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    Figure 1.

    GPS Sample collection screen. This figure appears in color at www.ajtmh.org.

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    Figure 2.

    GPS Sample navigation screen. This figure appears in color at www.ajtmh.org.

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    Figure 3.

    Map of selected enumeration areas included in the Niger Coverage Survey January–February 2006. Dots represent clusters of villages within an enumeration area.

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    Figure 4.

    Map of selected enumeration area 1195-001 in the Tchirozérine district of Agasez, Niger. Each dot represents a mapped household shaded based on the sampling inclusion status. Because of the map scale, some households may be overlapping.

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Use of Handheld Computers with Global Positioning Systems for Probability Sampling and Data Entry in Household Surveys

Jodi L. Vanden EngDivision of Parasitic Diseases, Center for Infectious Diseases, Centers for Disease Control and Prevention, Atlanta, Georgia; Liverpool School of Tropical Medicine, Liverpool, United Kingdom; Togolese Ministry of Health, Lome, Togo

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Adam WolkonDivision of Parasitic Diseases, Center for Infectious Diseases, Centers for Disease Control and Prevention, Atlanta, Georgia; Liverpool School of Tropical Medicine, Liverpool, United Kingdom; Togolese Ministry of Health, Lome, Togo

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Anatoly S. FrolovDivision of Parasitic Diseases, Center for Infectious Diseases, Centers for Disease Control and Prevention, Atlanta, Georgia; Liverpool School of Tropical Medicine, Liverpool, United Kingdom; Togolese Ministry of Health, Lome, Togo

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Dianne J. TerlouwDivision of Parasitic Diseases, Center for Infectious Diseases, Centers for Disease Control and Prevention, Atlanta, Georgia; Liverpool School of Tropical Medicine, Liverpool, United Kingdom; Togolese Ministry of Health, Lome, Togo

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M. James EliadesDivision of Parasitic Diseases, Center for Infectious Diseases, Centers for Disease Control and Prevention, Atlanta, Georgia; Liverpool School of Tropical Medicine, Liverpool, United Kingdom; Togolese Ministry of Health, Lome, Togo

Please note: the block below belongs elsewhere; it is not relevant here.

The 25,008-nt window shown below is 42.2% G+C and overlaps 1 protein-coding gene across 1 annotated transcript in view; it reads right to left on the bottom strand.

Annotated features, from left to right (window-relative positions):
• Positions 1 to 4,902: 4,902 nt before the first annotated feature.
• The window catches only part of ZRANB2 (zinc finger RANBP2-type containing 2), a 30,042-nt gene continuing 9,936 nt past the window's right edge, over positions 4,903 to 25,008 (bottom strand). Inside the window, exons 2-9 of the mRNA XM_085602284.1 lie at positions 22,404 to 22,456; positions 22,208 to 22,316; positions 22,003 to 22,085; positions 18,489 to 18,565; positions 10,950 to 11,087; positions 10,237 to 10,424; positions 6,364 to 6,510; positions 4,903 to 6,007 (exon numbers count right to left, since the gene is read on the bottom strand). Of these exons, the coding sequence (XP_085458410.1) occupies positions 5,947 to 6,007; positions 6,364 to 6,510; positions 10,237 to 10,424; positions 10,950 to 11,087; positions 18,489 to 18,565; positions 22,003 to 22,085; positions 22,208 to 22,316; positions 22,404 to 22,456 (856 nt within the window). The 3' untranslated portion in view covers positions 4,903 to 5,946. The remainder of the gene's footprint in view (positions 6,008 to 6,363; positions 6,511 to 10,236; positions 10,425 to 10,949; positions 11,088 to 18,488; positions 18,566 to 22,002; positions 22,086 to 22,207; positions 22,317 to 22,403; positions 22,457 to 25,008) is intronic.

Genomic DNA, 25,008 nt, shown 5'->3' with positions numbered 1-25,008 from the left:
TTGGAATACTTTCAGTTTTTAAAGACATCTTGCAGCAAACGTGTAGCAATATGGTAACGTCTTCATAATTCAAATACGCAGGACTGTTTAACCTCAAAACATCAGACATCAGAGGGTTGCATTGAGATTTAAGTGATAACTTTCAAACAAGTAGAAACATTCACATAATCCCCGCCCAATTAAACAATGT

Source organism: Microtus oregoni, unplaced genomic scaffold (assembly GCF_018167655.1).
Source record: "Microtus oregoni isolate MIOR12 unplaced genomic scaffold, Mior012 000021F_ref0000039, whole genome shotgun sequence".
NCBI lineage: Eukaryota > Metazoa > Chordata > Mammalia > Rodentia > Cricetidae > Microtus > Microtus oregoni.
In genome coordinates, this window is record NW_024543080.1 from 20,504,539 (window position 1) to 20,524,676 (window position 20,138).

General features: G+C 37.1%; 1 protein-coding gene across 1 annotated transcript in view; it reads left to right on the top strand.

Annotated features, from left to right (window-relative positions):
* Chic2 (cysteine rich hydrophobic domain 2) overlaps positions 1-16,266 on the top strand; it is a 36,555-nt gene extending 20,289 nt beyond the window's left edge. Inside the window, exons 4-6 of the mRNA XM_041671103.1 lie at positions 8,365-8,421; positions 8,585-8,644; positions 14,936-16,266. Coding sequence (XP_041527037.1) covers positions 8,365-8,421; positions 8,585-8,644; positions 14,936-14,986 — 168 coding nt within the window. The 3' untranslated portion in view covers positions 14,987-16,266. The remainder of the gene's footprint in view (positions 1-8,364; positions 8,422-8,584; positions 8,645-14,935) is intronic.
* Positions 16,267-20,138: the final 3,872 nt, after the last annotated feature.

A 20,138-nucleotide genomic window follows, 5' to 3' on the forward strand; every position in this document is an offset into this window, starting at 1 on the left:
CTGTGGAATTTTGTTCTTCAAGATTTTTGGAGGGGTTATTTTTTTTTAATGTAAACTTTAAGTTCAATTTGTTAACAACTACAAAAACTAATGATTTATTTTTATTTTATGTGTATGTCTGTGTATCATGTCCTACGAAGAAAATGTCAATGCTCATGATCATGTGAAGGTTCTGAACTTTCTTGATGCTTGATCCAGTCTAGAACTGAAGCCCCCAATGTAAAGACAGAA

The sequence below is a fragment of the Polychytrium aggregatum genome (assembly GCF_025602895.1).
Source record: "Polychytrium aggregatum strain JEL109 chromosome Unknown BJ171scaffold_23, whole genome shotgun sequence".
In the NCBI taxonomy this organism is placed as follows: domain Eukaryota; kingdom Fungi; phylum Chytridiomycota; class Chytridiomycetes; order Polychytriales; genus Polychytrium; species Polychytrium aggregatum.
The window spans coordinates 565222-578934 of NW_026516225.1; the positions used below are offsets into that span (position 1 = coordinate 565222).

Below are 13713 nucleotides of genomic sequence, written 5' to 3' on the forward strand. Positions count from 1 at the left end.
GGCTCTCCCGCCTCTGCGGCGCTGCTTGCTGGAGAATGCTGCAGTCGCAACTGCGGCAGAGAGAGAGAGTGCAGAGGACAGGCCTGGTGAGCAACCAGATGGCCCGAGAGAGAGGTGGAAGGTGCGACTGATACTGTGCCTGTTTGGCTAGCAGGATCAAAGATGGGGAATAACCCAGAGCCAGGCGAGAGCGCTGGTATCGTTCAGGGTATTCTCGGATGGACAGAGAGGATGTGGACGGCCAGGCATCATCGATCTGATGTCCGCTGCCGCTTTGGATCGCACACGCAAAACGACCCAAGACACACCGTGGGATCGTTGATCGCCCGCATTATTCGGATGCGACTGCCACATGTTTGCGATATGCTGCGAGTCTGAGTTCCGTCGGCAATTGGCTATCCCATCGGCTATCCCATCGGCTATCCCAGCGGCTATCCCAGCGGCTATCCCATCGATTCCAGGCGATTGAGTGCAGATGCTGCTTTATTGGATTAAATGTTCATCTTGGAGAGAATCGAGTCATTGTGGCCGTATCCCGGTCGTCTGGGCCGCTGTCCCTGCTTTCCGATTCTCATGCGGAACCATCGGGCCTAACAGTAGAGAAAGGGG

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Kodjo MorgahDivision of Parasitic Diseases, Center for Infectious Diseases, Centers for Disease Control and Prevention, Atlanta, Georgia; Liverpool School of Tropical Medicine, Liverpool, United Kingdom; Togolese Ministry of Health, Lome, Togo

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Vincent TakpaDivision of Parasitic Diseases, Center for Infectious Diseases, Centers for Disease Control and Prevention, Atlanta, Georgia; Liverpool School of Tropical Medicine, Liverpool, United Kingdom; Togolese Ministry of Health, Lome, Togo

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Aboudou DareDivision of Parasitic Diseases, Center for Infectious Diseases, Centers for Disease Control and Prevention, Atlanta, Georgia; Liverpool School of Tropical Medicine, Liverpool, United Kingdom; Togolese Ministry of Health, Lome, Togo

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Yao K. SodahlonDivision of Parasitic Diseases, Center for Infectious Diseases, Centers for Disease Control and Prevention, Atlanta, Georgia; Liverpool School of Tropical Medicine, Liverpool, United Kingdom; Togolese Ministry of Health, Lome, Togo

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Yao DoumanouDivision of Parasitic Diseases, Center for Infectious Diseases, Centers for Disease Control and Prevention, Atlanta, Georgia; Liverpool School of Tropical Medicine, Liverpool, United Kingdom; Togolese Ministry of Health, Lome, Togo

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William A. HawleyDivision of Parasitic Diseases, Center for Infectious Diseases, Centers for Disease Control and Prevention, Atlanta, Georgia; Liverpool School of Tropical Medicine, Liverpool, United Kingdom; Togolese Ministry of Health, Lome, Togo

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Allen W. HightowerDivision of Parasitic Diseases, Center for Infectious Diseases, Centers for Disease Control and Prevention, Atlanta, Georgia; Liverpool School of Tropical Medicine, Liverpool, United Kingdom; Togolese Ministry of Health, Lome, Togo

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We introduce an innovative method that uses personal digital assistants (PDAs) equipped with global positioning system (GPS) units in household surveys to select a probability-based sample and perform PDA-based interviews. Our approach uses PDAs with GPS to rapidly map all households in selected areas, choose a random sample, and navigate back to the sampled households to conduct an interview. We present recent field experience in two large-scale nationally representative household surveys to assess insecticide-treated bed net coverage as part of malaria control efforts in Africa. The successful application of this method resulted in statistically valid samples; quality-controlled data entry; and rapid aggregation, analyses, and availability of preliminary results within days of completing the field work. We propose this method as an alternative to the Expanded Program on Immunization cluster sample method when a fast, statistically valid survey is required in an environment with little census information at the enumeration area level.